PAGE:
Note: Thanks to smart-guy Bill Campbell and his smart-guy newsletter, Body by Science, for pointing out this study.



  1. Oxfeldtr et al. “Low energy availability reduces myofibrillar and sarcoplasmic muscle protein synthesis in trained females,” J Physiol. 2023 Aug;601(16):3481-3497.

This is a great report-out. I find even women who know better, like my wife, still get stuck on a scale number. Breaking it down into tissue obviously tells a story, but I think showing the future impacts on metabolic rate and thyroid hormones is really powerful


For sure. I like studies like this that allow us to better see what’s really happening during a diet instead of relying on the least-informative instrument: the scale.

It would be fun to see this same kind of study, with all the scans, blood tests, etc., applied to something like Weight Watchers and other “normie” diets where most participants aren’t even lifters.


That would be cool. I’ve got to imagine we’d just see numerical benefits across the board from any group engaging in caloric restriction? If the control group is “do what you were doing,” that’s got to be the worst outcome in my speculative mind.

Yeah, in most weight loss studies, just about every deficit group gets results on basic things like weight lost and waist measurements. They often throw in a “don’t change anything” control group, but it’s not even necessary really. The real fun comes with blood tests, DEXA scans, metabolic rate testing, and follow-ups weeks, months, or even a year later.

I have a few more nutrition and fat-loss articles that really dig into some interesting studies. This one is wild: The Most Effective Diet You Should Never Do.

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Great article! More fuel for the V-Diet, which I need to revisit making a regular part of my lifestyle.

And you’re right, of course, everyone can absolutely be their own control in these interventions.

Anyway, I enjoy these but don’t press myself to go find the literature. I appreciate you making it so accessible.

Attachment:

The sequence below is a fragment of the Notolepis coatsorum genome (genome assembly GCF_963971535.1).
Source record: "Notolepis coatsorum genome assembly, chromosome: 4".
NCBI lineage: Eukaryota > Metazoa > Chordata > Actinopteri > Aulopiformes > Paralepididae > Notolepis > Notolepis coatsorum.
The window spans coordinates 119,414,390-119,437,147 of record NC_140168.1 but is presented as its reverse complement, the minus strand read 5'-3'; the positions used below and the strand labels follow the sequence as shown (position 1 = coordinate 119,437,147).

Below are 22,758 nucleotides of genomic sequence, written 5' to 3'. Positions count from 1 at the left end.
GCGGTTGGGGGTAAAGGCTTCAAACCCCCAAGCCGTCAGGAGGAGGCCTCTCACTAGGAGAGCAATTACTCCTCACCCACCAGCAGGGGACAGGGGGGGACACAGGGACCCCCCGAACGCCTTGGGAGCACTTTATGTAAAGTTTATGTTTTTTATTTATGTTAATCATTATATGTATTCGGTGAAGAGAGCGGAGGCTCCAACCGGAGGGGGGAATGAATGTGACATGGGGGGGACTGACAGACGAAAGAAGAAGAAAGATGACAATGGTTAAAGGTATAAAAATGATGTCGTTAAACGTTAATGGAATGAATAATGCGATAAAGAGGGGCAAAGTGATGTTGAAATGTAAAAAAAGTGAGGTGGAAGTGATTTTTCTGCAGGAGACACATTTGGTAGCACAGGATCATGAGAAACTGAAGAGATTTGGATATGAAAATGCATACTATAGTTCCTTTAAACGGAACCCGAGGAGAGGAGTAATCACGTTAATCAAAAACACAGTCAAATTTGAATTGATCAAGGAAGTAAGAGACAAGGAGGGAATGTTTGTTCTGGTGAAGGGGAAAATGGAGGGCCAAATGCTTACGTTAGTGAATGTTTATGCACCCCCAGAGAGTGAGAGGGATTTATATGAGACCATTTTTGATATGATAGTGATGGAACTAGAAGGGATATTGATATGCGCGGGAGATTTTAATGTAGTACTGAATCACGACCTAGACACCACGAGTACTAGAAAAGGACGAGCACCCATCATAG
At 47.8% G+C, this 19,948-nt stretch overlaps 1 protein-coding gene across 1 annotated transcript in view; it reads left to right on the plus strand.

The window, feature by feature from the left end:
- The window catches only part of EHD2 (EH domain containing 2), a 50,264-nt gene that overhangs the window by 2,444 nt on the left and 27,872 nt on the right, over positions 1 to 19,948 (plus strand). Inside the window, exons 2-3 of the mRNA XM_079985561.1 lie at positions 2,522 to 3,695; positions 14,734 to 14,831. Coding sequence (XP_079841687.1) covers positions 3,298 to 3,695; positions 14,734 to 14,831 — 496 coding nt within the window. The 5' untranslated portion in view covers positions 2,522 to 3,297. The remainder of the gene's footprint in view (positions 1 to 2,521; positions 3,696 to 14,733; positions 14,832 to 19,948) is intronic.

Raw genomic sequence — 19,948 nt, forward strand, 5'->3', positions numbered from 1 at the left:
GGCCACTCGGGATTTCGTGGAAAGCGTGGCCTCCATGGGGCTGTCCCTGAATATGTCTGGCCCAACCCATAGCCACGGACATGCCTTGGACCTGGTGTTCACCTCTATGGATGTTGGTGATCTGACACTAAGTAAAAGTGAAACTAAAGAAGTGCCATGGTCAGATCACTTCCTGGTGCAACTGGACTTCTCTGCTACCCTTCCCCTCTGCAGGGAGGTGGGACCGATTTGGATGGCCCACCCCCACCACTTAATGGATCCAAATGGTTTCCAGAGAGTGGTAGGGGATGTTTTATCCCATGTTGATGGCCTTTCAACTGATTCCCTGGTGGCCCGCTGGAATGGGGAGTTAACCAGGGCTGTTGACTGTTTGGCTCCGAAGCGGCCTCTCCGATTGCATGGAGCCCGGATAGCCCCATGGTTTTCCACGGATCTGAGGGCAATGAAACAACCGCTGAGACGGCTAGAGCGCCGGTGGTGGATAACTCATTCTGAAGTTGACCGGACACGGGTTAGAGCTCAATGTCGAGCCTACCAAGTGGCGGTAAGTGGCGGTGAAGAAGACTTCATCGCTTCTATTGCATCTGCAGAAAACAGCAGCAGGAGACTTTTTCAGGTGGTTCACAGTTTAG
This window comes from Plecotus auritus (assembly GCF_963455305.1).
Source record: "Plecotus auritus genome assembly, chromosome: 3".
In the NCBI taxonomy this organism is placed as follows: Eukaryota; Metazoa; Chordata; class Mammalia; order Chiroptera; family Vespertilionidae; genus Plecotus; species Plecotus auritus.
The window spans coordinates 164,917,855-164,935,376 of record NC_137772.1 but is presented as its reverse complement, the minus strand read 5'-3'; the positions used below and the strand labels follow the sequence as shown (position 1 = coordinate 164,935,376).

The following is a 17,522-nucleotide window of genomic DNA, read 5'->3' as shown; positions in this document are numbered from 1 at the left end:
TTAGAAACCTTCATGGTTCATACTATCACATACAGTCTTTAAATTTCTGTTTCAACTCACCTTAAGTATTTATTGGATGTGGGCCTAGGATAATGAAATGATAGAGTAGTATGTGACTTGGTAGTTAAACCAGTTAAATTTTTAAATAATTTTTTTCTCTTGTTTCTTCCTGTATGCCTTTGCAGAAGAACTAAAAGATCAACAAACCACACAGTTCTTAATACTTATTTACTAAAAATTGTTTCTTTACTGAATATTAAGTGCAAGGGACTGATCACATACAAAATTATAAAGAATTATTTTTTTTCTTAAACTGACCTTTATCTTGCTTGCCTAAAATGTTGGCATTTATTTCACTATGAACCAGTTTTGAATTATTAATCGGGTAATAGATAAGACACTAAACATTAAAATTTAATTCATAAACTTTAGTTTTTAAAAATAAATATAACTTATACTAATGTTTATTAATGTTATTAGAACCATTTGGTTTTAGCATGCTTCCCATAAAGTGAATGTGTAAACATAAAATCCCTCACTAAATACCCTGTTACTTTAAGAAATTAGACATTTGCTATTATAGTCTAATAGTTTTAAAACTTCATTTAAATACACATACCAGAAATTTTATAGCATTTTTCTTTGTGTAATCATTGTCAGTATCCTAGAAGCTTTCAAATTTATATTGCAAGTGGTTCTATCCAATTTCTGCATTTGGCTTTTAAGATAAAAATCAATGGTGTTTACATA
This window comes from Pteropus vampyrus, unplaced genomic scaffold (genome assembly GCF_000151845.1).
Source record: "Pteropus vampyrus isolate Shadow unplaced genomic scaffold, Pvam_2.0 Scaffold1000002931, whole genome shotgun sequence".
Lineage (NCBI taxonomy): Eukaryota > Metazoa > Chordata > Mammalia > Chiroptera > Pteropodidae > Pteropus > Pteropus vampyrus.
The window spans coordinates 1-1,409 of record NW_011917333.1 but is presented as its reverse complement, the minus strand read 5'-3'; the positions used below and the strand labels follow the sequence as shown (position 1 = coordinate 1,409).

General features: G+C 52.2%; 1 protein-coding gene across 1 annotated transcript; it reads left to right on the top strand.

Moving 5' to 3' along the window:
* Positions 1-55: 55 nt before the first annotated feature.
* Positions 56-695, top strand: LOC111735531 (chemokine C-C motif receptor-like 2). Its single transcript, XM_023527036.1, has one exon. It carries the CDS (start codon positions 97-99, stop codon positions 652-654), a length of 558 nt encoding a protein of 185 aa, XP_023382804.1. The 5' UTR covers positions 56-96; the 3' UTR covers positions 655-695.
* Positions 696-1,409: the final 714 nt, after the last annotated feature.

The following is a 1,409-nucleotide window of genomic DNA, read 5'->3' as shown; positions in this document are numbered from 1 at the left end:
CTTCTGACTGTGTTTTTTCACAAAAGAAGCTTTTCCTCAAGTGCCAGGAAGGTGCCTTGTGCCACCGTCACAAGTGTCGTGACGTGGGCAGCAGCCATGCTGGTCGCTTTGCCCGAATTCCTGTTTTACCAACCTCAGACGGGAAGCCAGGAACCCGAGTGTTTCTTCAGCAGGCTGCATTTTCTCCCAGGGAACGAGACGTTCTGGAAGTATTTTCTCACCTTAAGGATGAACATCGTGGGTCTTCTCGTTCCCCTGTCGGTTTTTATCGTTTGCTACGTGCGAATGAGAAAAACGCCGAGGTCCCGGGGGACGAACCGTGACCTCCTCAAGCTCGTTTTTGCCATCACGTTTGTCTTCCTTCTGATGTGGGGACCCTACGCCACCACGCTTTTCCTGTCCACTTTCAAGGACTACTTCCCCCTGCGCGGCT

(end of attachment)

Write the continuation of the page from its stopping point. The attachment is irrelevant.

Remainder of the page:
Awesome, thanks! That’s the idea here: take a 30,000+ word, mind-numbingly boring study and break it down into real-people words with a take-home message. Dr. Bill Campbell helps too with his newsletter, Body by Science. I use that a lot because he always seems to find the most applicable studies. It’s a paid subscription, but worth it.


OK, but you need to specify age group, otherwise all this is useless (or misunderstood). Age, whether they have done dieting before, and overall hormonal status (are they on the pill?) are essential.

• Ages 18-30

• Not using hormonal contraceptives. Most good studies reject women on the pill since artificially wrecked hormones could throw off results.

• As women training 5 days a week and having an average of lower-20’s body fat, I think we can assume they had dieted before or knew a thing or two about nutrition.

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I would love for T-Nation to have more female writers write workout and nutrition articles for women. That would spare us the sexism in the selections quoted above.

Quote 1: That’s a jokey joke. I would’ve made the same one if the article had been about men. Let’s break it down. Study participants went through a ridiculous number of tests. I’m surprised they didn’t test for other things, like (joke forming… what would be a silly thing to test in a study like this? Hmmm…) love languages! Get it? Love languages! Chortle! Nevermind.

Quote 2: The optimal calorie group would be hotter. So would men if they lost fat and built more muscle. I bet even non-binary people who identify as cats would be hotter. We can’t say that fitter women are hotter now?

Quote 3: I love this one, mainly because those lines weren’t in the rough draft. The female senior editor of T Nation strongly suggested I add them. These sexist women, amiright?

Kinda weird being called sexist since I’ve written dozens of articles on a traditionally male website that are all about helping women achieve their fitness goals… which, by the way, draws the ire of some dickish men (“What is this?! E-Nation?!”)

I think maybe, just maybe, you’re always on the lookout for sexism, which means you’ll always find it, even where it doesn’t exist.


That is good to know. I’m glad. You may want to add a disclaimer that the article was proofread and edited by a female colleague in the future.

Kinda weird, I didn’t say that you were sexist. The writing was. Having read T-Mag/Nation for maybe 25 years now, have always appreciated that there are many articles here for women. Keep up the good work.

Sorry Chris, I called it as I saw it for this specific article. Thank you for the reply and for being open to feedback. I look forward to many more good articles from you and your colleagues.